It looks like it's also available through the Smithsonian Institution Libraries Research Information System interlibrary loan:!689085!0#focus


What's New in The Tapir Gallery?

Tapir Bibliograpy
Reorganization of the bibliography section. Downloads available in English and German for Martin Stummer's 1971 article, "Wolltapire, Tapirus pinchaque (Roulin), in Ecuador."

TPF Blog
I've been making a lot of blog posts lately, so please take a look at this blog, from the top (newest posts).

What's New in the Tapir Gallery?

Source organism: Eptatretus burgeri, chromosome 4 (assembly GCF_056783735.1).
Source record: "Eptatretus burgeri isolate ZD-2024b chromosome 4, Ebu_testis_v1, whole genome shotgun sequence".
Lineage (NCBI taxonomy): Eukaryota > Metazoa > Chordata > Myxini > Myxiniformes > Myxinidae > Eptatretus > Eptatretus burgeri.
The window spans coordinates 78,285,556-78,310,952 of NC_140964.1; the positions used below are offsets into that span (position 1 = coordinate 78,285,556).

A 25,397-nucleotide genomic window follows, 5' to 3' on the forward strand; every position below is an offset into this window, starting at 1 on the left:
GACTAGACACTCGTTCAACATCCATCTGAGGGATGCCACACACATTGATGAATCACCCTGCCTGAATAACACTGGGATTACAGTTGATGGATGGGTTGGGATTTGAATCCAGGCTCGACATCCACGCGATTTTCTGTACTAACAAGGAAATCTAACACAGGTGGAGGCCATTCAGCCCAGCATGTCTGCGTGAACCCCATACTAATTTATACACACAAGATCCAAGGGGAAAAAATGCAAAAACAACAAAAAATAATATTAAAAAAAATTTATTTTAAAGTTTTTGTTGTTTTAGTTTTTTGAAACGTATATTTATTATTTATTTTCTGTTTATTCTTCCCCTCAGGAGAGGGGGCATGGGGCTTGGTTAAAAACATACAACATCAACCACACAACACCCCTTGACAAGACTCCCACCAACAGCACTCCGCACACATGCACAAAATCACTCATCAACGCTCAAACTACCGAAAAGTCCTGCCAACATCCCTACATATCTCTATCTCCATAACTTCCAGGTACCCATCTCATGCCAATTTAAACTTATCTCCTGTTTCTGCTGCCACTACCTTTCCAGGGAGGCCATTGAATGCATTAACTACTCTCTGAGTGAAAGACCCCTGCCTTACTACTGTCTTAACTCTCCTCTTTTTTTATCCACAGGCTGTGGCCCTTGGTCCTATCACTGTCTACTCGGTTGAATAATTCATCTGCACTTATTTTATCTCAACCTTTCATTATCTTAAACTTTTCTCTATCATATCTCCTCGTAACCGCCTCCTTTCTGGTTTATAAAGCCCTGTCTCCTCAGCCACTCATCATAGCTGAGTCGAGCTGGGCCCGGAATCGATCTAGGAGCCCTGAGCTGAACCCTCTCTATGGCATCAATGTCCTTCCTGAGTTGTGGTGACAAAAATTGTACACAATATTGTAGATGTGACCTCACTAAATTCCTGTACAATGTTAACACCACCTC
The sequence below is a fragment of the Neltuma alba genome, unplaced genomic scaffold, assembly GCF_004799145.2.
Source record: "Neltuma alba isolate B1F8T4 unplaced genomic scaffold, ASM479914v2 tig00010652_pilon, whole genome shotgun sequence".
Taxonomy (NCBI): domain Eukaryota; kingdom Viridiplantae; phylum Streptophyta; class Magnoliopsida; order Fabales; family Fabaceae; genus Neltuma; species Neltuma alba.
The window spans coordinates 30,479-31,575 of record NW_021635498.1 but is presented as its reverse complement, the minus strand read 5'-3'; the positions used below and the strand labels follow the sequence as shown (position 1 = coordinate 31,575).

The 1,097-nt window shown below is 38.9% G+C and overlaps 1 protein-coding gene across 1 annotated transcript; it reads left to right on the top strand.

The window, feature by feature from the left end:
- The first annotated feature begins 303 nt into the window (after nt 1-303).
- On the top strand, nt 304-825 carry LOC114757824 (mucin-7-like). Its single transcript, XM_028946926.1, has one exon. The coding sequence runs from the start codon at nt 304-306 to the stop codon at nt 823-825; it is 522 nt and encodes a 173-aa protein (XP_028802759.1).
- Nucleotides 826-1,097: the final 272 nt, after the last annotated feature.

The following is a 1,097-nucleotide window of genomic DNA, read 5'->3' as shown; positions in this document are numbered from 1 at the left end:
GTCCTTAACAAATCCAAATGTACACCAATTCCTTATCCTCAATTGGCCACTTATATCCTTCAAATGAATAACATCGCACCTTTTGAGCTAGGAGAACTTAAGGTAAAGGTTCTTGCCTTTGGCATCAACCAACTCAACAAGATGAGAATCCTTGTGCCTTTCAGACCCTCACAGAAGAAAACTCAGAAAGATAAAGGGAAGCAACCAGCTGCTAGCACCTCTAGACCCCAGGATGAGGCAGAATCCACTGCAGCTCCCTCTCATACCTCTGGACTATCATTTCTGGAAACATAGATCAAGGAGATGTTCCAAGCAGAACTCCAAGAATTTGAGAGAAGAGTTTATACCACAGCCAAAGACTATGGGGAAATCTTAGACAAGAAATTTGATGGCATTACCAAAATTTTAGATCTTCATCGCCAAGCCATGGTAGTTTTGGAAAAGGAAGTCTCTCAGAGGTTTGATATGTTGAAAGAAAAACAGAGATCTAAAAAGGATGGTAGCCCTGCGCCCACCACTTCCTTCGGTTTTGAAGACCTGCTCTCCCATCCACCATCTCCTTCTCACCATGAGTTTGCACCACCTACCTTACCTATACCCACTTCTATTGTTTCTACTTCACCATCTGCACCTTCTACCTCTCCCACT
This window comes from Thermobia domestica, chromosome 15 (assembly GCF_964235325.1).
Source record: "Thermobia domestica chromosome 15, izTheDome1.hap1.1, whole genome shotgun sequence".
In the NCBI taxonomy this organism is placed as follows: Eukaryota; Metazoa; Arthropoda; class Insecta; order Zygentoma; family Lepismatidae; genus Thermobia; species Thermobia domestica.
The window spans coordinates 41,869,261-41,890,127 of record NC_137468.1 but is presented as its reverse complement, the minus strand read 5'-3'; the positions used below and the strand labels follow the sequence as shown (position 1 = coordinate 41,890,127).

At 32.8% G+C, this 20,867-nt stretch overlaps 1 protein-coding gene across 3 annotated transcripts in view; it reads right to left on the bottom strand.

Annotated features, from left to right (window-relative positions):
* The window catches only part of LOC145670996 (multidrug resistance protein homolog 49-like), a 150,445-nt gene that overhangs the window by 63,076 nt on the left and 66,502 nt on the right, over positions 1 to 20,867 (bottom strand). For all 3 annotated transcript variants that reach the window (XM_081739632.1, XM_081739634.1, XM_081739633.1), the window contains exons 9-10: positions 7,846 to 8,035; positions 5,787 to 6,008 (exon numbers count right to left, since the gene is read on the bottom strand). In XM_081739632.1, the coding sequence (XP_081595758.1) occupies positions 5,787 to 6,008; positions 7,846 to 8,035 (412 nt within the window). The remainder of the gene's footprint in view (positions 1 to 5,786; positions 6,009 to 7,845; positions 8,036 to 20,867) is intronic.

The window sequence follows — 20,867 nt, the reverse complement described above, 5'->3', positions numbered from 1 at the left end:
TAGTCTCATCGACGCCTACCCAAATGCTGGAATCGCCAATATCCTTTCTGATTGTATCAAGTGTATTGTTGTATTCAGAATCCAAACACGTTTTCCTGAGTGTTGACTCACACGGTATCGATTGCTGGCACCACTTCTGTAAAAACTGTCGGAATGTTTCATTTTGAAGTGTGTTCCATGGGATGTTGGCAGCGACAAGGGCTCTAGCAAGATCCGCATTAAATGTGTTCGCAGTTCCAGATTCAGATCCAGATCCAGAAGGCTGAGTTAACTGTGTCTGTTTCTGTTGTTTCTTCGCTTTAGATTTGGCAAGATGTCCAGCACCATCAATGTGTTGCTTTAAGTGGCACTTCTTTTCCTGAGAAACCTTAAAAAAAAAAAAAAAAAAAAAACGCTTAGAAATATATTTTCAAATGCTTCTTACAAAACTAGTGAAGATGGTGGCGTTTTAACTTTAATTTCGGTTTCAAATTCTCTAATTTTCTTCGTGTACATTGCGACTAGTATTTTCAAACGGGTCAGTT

Not to confuse anyone with the note above (about new posts on the blog), I've also started using this blog to post what's new and updated on The Tapir Gallery web site. You can always click on the "new" label in the Labels list to the right (scroll down), and the "What's New?" posts will be collected for you. Or, you can use the link at the top right to see the "What's New?" posts. Try it! You can always return to the top of the blog with the "Show All" link above, the "Home" link below, or the link at the top right that says "THIS BLOG, FROM THE TOP." I mention all of these because I get focused on posting and it took me awhile to find some of them. Very cool! Navigation made easy for the web (in this case blog) person . . . me.